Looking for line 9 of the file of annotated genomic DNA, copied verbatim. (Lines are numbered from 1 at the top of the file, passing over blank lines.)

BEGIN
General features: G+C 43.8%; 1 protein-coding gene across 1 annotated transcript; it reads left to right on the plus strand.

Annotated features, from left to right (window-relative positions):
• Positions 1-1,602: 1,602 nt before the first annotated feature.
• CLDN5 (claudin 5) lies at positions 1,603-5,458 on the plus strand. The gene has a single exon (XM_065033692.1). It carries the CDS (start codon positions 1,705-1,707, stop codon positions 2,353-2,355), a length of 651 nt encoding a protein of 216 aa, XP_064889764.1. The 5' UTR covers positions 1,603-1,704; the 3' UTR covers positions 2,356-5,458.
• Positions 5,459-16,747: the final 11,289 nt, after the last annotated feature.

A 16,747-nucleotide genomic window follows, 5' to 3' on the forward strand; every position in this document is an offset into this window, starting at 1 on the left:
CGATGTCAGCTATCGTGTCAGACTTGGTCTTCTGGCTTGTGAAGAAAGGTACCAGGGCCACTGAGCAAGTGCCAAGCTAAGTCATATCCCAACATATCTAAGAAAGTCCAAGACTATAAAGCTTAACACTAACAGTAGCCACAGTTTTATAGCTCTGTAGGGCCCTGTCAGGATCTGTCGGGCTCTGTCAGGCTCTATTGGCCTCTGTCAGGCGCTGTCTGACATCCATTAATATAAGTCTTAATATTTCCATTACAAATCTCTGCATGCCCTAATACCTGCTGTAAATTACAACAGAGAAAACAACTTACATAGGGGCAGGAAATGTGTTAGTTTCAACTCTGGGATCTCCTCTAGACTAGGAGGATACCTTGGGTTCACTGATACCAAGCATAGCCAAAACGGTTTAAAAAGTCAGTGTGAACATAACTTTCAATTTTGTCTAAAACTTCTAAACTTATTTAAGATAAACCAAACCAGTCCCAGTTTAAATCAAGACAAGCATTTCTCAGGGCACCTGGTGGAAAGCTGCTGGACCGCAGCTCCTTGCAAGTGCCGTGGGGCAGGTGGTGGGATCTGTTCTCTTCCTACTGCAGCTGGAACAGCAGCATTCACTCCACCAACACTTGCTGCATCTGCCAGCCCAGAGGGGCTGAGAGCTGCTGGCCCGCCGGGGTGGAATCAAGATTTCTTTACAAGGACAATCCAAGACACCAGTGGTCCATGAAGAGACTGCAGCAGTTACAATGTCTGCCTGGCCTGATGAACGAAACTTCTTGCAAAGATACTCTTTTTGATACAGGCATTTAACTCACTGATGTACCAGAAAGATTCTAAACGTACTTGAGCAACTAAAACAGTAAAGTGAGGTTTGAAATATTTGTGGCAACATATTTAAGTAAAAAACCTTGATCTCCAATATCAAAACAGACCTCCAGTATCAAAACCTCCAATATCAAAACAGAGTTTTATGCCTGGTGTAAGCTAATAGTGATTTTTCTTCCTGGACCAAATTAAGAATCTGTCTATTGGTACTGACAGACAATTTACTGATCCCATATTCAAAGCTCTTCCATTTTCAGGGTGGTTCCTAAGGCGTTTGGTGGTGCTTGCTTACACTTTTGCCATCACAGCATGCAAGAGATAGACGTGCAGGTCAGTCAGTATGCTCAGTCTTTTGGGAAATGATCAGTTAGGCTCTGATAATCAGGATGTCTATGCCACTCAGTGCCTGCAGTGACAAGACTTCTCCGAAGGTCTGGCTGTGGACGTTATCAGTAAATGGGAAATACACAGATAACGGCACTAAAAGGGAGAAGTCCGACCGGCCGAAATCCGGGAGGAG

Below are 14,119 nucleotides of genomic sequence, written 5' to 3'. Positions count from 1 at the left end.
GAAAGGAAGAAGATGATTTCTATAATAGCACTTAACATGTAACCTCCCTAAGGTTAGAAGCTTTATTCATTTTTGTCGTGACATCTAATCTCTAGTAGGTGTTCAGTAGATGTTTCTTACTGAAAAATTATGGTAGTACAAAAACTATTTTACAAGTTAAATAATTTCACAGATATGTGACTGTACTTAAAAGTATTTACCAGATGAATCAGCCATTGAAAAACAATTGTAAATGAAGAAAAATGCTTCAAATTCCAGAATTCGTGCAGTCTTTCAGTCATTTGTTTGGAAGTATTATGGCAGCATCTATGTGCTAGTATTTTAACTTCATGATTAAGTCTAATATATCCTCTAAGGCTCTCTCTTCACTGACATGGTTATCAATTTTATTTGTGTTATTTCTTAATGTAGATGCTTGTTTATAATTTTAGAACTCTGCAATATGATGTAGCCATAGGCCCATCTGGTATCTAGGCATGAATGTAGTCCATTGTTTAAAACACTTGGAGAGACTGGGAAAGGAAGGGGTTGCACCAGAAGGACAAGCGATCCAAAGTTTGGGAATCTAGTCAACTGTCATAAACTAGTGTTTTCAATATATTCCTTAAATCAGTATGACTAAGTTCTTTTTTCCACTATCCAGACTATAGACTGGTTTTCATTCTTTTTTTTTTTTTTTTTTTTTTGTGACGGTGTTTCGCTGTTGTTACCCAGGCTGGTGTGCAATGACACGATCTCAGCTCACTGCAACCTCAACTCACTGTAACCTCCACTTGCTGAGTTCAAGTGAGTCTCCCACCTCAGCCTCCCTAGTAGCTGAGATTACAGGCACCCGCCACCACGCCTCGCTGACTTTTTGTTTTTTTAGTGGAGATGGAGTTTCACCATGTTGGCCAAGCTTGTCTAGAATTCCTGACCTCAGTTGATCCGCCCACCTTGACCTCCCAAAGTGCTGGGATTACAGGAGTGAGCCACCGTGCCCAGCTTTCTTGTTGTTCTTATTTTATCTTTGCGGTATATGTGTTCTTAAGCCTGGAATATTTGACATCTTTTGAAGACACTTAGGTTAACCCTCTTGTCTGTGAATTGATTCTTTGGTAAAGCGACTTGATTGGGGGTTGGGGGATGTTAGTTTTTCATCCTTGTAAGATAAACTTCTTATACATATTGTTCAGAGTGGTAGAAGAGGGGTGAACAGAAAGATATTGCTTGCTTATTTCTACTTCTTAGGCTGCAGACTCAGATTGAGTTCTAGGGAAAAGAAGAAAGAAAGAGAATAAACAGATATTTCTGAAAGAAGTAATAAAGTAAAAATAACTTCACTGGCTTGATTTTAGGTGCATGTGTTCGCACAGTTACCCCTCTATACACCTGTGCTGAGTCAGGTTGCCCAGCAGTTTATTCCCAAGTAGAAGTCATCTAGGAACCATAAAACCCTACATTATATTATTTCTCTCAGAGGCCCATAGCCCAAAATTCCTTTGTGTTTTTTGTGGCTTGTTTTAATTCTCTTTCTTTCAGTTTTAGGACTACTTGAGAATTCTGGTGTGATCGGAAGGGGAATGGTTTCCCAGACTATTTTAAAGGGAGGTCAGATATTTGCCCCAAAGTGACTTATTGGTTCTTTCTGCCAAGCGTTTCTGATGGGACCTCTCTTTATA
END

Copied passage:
GAAAGGAAGAAGATGATTTCTATAATAGCACTTAACATGTAACCTCCCTAAGGTTAGAAGCTTTATTCATTTTTGTCGTGACATCTAATCTCTAGTAGGTGTTCAGTAGATGTTTCTTACTGAAAAATTATGGTAGTACAAAAACTATTTTACAAGTTAAATAATTTCACAGATATGTGACTGTACTTAAAAGTATTTACCAGATGAATCAGCCATTGAAAAACAATTGTAAATGAAGAAAAATGCTTCAAATTCCAGAATTCGTGCAGTCTTTCAGTCATTTGTTTGGAAGTATTATGGCAGCATCTATGTGCTAGTATTTTAACTTCATGATTAAGTCTAATATATCCTCTAAGGCTCTCTCTTCACTGACATGGTTATCAATTTTATTTGTGTTATTTCTTAATGTAGATGCTTGTTTATAATTTTAGAACTCTGCAATATGATGTAGCCATAGGCCCATCTGGTATCTAGGCATGAATGTAGTCCATTGTTTAAAACACTTGGAGAGACTGGGAAAGGAAGGGGTTGCACCAGAAGGACAAGCGATCCAAAGTTTGGGAATCTAGTCAACTGTCATAAACTAGTGTTTTCAATATATTCCTTAAATCAGTATGACTAAGTTCTTTTTTCCACTATCCAGACTATAGACTGGTTTTCATTCTTTTTTTTTTTTTTTTTTTTTTGTGACGGTGTTTCGCTGTTGTTACCCAGGCTGGTGTGCAATGACACGATCTCAGCTCACTGCAACCTCAACTCACTGTAACCTCCACTTGCTGAGTTCAAGTGAGTCTCCCACCTCAGCCTCCCTAGTAGCTGAGATTACAGGCACCCGCCACCACGCCTCGCTGACTTTTTGTTTTTTTAGTGGAGATGGAGTTTCACCATGTTGGCCAAGCTTGTCTAGAATTCCTGACCTCAGTTGATCCGCCCACCTTGACCTCCCAAAGTGCTGGGATTACAGGAGTGAGCCACCGTGCCCAGCTTTCTTGTTGTTCTTATTTTATCTTTGCGGTATATGTGTTCTTAAGCCTGGAATATTTGACATCTTTTGAAGACACTTAGGTTAACCCTCTTGTCTGTGAATTGATTCTTTGGTAAAGCGACTTGATTGGGGGTTGGGGGATGTTAGTTTTTCATCCTTGTAAGATAAACTTCTTATACATATTGTTCAGAGTGGTAGAAGAGGGGTGAACAGAAAGATATTGCTTGCTTATTTCTACTTCTTAGGCTGCAGACTCAGATTGAGTTCTAGGGAAAAGAAGAAAGAAAGAGAATAAACAGATATTTCTGAAAGAAGTAATAAAGTAAAAATAACTTCACTGGCTTGATTTTAGGTGCATGTGTTCGCACAGTTACCCCTCTATACACCTGTGCTGAGTCAGGTTGCCCAGCAGTTTATTCCCAAGTAGAAGTCATCTAGGAACCATAAAACCCTACATTATATTATTTCTCTCAGAGGCCCATAGCCCAAAATTCCTTTGTGTTTTTTGTGGCTTGTTTTAATTCTCTTTCTTTCAGTTTTAGGACTACTTGAGAATTCTGGTGTGATCGGAAGGGGAATGGTTTCCCAGACTATTTTAAAGGGAGGTCAGATATTTGCCCCAAAGTGACTTATTGGTTCTTTCTGCCAAGCGTTTCTGATGGGACCTCTCTTTATA